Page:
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Game Characters Who Sadly Died In 2020

In many video games, narrative and mechanics are only part of the equation. Without memorable characters, a video game might not have much of an impact. If it weren't for Nathan Drake's lovable doofiness and everyman charm, gamers might not care about the Uncharted franchise or even the developer Naughty Dog. If Far Cry 3's Vaas Montenegro hadn't been a charismatically psychopathic fruit loop, gamers might not cherish the game — and Ubisoft probably wouldn't keep copying its systems for subsequent Far Cry titles.


However, all good things must come to an end. Real humans don't live forever, and neither do video game characters. The difference is, video game developers have full control over the fates of their creations. Sometimes these deaths are heartbreaking. Sometimes they're satisfying. Sometimes they're even a mix of the two.

Here are all the important video game characters who sadly died in 2020. Just be warned: There are spoilers ahead.

Joel - The Last of Us Part 2

The Last of Us is a brutal take on a zombie apocalypse. Some people try to retain their humanity while surviving hordes of ex-humans, while others gladly shrug off their morals to stave off death for a few more days. Joel is the epitome of the latter, and whether you like it or not, he receives his just deserts in The Last of Us Part 2.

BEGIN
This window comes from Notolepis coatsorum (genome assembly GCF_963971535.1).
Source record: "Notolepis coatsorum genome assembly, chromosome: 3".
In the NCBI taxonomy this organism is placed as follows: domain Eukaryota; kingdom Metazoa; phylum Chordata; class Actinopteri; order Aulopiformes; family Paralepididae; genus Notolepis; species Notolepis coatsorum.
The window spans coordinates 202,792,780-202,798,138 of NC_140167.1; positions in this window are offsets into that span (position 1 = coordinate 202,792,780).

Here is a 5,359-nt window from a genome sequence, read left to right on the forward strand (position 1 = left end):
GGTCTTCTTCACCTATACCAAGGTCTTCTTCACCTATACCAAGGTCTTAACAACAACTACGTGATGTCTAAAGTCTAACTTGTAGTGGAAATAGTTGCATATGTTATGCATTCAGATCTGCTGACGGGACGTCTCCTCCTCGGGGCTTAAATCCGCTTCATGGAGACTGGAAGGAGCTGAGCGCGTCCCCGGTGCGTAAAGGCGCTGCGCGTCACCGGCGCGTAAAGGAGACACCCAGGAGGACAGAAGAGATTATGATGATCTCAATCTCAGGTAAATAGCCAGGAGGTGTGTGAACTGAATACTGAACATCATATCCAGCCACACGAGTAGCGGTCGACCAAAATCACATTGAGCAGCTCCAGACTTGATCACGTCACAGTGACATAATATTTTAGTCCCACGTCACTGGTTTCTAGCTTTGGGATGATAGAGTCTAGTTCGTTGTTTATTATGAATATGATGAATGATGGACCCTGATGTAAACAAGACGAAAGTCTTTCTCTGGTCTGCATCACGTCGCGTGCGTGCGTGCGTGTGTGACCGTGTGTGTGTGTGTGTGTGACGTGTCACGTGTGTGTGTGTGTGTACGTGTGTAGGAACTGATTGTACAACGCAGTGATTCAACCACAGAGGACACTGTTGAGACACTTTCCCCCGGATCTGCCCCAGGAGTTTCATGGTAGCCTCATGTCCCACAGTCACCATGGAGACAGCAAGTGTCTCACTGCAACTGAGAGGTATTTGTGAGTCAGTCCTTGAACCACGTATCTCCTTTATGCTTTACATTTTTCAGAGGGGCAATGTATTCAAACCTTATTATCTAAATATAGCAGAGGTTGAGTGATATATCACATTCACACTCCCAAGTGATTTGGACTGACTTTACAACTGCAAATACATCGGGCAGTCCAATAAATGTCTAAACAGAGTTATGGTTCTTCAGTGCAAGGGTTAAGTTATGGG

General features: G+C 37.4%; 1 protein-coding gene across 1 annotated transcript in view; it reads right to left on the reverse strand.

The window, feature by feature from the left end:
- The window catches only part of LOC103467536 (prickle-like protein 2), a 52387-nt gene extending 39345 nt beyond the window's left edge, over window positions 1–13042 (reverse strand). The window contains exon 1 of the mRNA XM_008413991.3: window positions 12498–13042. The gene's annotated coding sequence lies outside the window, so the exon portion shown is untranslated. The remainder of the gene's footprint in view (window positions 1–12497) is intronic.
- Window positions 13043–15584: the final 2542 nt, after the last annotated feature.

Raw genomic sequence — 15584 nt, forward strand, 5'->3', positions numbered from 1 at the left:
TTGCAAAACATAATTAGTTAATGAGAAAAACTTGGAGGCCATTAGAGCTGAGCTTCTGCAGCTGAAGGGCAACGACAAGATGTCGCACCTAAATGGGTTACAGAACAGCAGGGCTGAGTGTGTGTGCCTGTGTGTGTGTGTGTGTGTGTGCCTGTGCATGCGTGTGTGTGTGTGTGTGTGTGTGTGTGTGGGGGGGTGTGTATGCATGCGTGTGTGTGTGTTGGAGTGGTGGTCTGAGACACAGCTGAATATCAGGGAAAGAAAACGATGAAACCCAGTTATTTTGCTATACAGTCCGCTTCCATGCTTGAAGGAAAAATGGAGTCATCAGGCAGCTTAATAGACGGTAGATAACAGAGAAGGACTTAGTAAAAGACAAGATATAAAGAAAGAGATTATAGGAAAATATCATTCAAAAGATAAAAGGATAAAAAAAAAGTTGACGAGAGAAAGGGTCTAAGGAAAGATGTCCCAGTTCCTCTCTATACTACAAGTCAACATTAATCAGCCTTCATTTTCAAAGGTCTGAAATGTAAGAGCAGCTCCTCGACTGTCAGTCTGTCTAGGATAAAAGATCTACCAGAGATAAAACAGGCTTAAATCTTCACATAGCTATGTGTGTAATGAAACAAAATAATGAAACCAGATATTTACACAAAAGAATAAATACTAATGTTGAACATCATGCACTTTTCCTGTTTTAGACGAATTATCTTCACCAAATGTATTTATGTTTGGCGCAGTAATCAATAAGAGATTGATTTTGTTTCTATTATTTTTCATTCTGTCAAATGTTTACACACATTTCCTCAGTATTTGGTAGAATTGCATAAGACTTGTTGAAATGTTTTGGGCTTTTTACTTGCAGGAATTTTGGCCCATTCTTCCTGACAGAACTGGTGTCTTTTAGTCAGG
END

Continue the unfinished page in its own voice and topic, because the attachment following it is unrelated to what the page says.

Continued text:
In The Last of Us, Joel starts off as a character who only cares for himself. However, when he is forced to escort Ellie, they connect, and he seemingly begins to view her as a surrogate daughter. But then he kills doctors and guards who want to sacrifice Ellie and use her biopsied brain to manufacture a vaccine that could exterminate the cordyceps zombie plague. In the end, Joel selfishly saves Ellie, and that costs humanity a promising chance at survival.

Fast forward to The Last of Us Part 2, and Joel meets Abby, whose father was killed by Joel before he could operate on Ellie. Abby spent many years searching for Joel, and he just shows up in front of her like a gift-wrapped sign of providence. So she does what any revenge-driven person would do: blows off his knee and beats him to death with a golf club. Thus Joel's life — full of tragedy, bad decisions, and failed repentance — comes to an abrupt end in The Last of Us Part 2.


Lord Shimura (if you choose to kill him) - Ghost of Tsushima

In Ghost of Tsushima, everything ties back to Lord Shimura. You play as Jin Sakai, the nephew of Lord Shimura. You participate in a brutal rush at Lord Shimura's command that ends in crushing defeat. Invading Mongols capture Lord Shimura and torture him. And, most important of all, even though Lord Shimura taught Jin a strict code of samurai honor, Jin throws it all away to drive back the Mongols, rescue Lord Shimura, and free his land.


To be fair, Jin's gamble pays off. Despite abandoning a code of honor he once cherished, he achieves more by abandoning his samurai ways than he ever did by following them. Jin discards Lord Shimura's teachings to save Lord Shimura, and what does he get in return? Lord Shimura's disapproval. Even worse, a shogun demands Lord Shimura kill Jin for the crime of casting aside his honor.